Koba Subeliani and his Caucasian Shepherd Dog ‘Buka’

We were watching the hugely popular Vano’s Show on Georgia’s Rustavi 2 channel this afternoon. Hosted by Vano Javakhishvili the show is a mix of comic monologues on topical issues, music and conversations with guests.

Vano’s guest on today’s show was Koba Subeliani and his 12 year old Caucasian Shepherd Dog, Buka.

Koba Subeliani is Georgia’s Minister of Internally Displaced Persons from the Occupied Territories, Accommodation and Refugees and is one of Georgia’s most popular and respected Ministers.

The Minister is a great admirer of Caucasian Shepherd dogs and had brought his great dog, Buka, to the TV studio.

It was a very entertaining interview, especially as the Minister and Vano have a great sense of humor. When asked by Vano why he had held his ministerial post for so long without being replaced, the Minister pointed to his dog Buka and joked that who would touch him when he has such a big dog!

There was a hilarious moment when Buka began drinking from a cup on the table!

Buka is a great example of a Caucasian Shepherd. He is huge and a very lovely color.

The Minister has a page on Facebook: Koba Subeliani. There are many fantastic pictures of Buka in the Wall Photos.

I have chosen several photos from the Minister’s Facebook Wall Photos  to show how magnificent Buka is.


bassa's world cover imageIf you would like to find out more about the life of a Caucasian Shepherd dog living in Georgia check out ‘Bassa’s World’ Ebook.

It’s full of anecdotes, photos and stories.

CLICK on the picture for more information.



Where ancestors rest (part 2)

You may know that the tall person is English. His ancestors were landowners in the County of Somerset in England.

On his last visit to England, the tall person went to see his brother who lives in their ancestral village of Stogursey in Somerset.

The village is very old and contains the remains of a moated 11th century castle built after the Norman Conquest.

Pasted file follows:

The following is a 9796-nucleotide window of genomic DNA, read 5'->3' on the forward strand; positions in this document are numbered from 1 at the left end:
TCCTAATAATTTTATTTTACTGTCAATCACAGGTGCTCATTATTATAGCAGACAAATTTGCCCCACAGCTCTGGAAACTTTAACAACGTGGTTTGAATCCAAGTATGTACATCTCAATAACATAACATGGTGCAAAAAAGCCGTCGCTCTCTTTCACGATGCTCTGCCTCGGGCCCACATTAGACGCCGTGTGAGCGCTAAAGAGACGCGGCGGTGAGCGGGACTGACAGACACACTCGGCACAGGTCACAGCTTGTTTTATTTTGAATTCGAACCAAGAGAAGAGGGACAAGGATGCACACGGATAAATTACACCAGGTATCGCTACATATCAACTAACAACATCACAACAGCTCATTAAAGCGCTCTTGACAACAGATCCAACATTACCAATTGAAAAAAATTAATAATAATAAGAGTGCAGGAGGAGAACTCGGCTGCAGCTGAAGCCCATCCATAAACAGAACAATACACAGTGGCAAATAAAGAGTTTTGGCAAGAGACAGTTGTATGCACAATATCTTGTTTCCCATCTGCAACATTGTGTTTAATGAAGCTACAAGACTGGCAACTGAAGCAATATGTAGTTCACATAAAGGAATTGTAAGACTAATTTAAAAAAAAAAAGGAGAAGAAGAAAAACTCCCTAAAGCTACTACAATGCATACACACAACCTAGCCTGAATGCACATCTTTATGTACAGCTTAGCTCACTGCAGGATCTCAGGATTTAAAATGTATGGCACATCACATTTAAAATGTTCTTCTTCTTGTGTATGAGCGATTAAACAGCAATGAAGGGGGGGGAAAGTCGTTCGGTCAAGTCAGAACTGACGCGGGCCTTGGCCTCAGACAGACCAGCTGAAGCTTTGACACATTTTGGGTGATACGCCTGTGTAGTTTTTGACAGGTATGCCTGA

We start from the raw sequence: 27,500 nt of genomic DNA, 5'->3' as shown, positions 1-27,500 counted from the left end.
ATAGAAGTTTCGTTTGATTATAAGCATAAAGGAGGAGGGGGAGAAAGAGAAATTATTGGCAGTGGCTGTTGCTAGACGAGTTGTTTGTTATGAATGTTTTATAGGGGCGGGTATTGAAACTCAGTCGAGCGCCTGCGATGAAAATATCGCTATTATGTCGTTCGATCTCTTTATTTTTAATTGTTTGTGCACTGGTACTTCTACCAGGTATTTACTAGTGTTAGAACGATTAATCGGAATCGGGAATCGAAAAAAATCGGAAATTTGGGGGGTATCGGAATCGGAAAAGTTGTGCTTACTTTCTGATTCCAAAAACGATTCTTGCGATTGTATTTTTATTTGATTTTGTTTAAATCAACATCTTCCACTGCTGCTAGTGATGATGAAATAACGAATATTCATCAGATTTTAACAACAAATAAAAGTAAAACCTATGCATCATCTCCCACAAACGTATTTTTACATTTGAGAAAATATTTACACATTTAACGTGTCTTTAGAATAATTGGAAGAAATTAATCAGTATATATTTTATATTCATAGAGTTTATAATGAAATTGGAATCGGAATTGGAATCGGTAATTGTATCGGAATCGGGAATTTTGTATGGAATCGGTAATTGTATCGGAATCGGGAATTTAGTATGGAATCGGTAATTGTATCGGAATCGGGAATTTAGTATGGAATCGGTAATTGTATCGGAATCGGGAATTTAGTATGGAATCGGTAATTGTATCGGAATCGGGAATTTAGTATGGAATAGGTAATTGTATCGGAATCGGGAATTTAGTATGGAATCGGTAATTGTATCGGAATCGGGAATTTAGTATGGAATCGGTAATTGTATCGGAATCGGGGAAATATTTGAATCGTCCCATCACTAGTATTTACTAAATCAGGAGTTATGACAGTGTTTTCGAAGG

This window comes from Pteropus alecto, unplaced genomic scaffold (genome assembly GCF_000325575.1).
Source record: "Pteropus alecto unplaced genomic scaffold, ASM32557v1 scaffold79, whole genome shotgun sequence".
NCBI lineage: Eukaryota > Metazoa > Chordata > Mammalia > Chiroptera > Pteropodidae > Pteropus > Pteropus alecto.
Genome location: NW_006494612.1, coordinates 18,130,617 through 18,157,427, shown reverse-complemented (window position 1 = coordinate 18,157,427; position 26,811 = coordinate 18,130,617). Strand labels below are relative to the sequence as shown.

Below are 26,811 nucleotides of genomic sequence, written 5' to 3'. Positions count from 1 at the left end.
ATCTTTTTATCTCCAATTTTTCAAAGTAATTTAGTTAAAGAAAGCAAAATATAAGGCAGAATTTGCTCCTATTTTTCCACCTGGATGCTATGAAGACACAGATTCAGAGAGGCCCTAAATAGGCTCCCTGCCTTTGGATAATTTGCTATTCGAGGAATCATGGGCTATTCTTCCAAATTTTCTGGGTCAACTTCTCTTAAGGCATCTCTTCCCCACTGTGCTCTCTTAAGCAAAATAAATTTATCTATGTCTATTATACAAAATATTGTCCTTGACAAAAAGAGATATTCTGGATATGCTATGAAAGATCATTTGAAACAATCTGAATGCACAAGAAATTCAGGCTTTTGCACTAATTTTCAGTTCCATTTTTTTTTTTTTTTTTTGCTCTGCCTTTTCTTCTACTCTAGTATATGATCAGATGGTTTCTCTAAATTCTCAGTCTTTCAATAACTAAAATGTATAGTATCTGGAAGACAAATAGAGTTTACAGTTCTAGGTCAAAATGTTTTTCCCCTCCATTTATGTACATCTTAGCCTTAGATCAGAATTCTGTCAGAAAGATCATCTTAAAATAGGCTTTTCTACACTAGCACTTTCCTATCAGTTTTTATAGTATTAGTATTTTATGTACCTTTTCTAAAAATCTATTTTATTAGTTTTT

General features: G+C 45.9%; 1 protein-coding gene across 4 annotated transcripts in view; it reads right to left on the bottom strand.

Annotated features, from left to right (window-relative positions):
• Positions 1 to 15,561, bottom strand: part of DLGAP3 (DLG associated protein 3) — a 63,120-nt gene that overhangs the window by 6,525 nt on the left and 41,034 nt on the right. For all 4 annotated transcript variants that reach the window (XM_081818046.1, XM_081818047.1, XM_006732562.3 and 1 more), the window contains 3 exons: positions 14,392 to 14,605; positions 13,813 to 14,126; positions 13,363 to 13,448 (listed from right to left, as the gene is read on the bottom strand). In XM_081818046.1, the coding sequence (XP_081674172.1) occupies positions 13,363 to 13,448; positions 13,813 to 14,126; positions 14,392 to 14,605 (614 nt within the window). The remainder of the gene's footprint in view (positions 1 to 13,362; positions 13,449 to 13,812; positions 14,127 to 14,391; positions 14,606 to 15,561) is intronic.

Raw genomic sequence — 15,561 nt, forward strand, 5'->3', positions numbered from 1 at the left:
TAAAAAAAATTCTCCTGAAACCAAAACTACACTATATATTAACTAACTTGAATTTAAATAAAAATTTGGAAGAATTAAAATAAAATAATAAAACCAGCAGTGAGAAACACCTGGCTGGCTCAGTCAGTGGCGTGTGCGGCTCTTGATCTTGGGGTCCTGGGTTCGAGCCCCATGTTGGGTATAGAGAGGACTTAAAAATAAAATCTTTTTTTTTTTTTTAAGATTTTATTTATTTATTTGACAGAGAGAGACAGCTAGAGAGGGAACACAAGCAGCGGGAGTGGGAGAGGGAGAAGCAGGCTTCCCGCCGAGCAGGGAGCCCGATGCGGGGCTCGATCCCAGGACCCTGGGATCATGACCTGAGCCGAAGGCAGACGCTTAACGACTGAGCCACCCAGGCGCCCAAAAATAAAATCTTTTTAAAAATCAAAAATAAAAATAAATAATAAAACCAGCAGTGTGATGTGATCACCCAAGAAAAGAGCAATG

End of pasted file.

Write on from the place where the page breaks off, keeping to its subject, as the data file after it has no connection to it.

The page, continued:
The tall person and his brother went to the village church of St. Andrew where several of their ancestors from the seventeenth century are buried.

The church is a legacy of a Benedictine Priory that was established by a Norman lord, William de Falaise, who had been given the village by William the Conqueror as a reward for faithful service.

Remains of the Priory walls and a beautifully restored Dove Cot still remain.

The church was already in existence when the monks took over the Priory. The herring-bone in the tower masonry uncovered during restoration work in 1954, together with the pier capitals in the church, date the building to the last decade of the 11th century.

The church tower, which is capped by a spire, survives from the late 11th century and holds six bells, the oldest of which dates from 1611.

The bells are still rung regularly. The tenor bell weighs an impressive 1.25 imperial tons!

The beautifully carved pew ends date from 1525. The tombstone is one of the tall person’s ancestors.

It is set in the stone floor in front of the sanctuary inside the church, a place reserved for important members of the community. The tall person’s ancestors owned much land in the parish of Stogursey and also in surrounding parishes.









The church has a graveyard that has several very old lichen covered tombstones.

This one probably pre-dates the tree that has grown alongside it and displaced it.